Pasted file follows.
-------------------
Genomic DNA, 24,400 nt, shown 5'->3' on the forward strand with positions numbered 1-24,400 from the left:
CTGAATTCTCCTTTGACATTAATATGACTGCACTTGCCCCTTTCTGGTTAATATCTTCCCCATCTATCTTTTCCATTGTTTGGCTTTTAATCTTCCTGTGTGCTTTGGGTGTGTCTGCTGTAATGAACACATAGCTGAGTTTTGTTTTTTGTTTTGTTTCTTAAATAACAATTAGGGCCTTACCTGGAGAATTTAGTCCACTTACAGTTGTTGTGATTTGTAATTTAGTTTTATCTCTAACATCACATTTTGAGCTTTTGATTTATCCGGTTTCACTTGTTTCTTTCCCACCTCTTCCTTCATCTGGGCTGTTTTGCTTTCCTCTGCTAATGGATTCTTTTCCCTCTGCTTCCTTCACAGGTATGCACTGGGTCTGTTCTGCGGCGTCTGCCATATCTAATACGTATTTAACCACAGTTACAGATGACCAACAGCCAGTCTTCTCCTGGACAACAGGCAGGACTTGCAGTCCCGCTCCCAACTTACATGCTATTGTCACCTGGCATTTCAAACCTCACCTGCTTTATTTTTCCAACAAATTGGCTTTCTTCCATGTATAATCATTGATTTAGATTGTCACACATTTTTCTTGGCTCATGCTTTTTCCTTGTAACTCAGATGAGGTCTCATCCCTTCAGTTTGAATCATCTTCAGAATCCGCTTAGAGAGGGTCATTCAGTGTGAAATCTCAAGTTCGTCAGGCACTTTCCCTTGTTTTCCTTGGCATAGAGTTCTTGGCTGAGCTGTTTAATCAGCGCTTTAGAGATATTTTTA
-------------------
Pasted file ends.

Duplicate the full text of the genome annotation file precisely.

Genomic DNA, 24,400 nt, shown 5'->3' on the forward strand with positions numbered 1-24,400 from the left:
CTGAATTCTCCTTTGACATTAATATGACTGCACTTGCCCCTTTCTGGTTAATATCTTCCCCATCTATCTTTTCCATTGTTTGGCTTTTAATCTTCCTGTGTGCTTTGGGTGTGTCTGCTGTAATGAACACATAGCTGAGTTTTGTTTTTTGTTTTGTTTCTTAAATAACAATTAGGGCCTTACCTGGAGAATTTAGTCCACTTACAGTTGTTGTGATTTGTAATTTAGTTTTATCTCTAACATCACATTTTGAGCTTTTGATTTATCCGGTTTCACTTGTTTCTTTCCCACCTCTTCCTTCATCTGGGCTGTTTTGCTTTCCTCTGCTAATGGATTCTTTTCCCTCTGCTTCCTTCACAGGTATGCACTGGGTCTGTTCTGCGGCGTCTGCCATATCTAATACGTATTTAACCACAGTTACAGATGACCAACAGCCAGTCTTCTCCTGGACAACAGGCAGGACTTGCAGTCCCGCTCCCAACTTACATGCTATTGTCACCTGGCATTTCAAACCTCACCTGCTTTATTTTTCCAACAAATTGGCTTTCTTCCATGTATAATCATTGATTTAGATTGTCACACATTTTTCTTGGCTCATGCTTTTTCCTTGTAACTCAGATGAGGTCTCATCCCTTCAGTTTGAATCATCTTCAGAATCCGCTTAGAGAGGGTCATTCAGTGTGAAATCTCAAGTTCGTCAGGCACTTTCCCTTGTTTTCCTTGGCATAGAGTTCTTGGCTGAGCTGTTTAATCAGCGCTTTAGAGATATTTTTA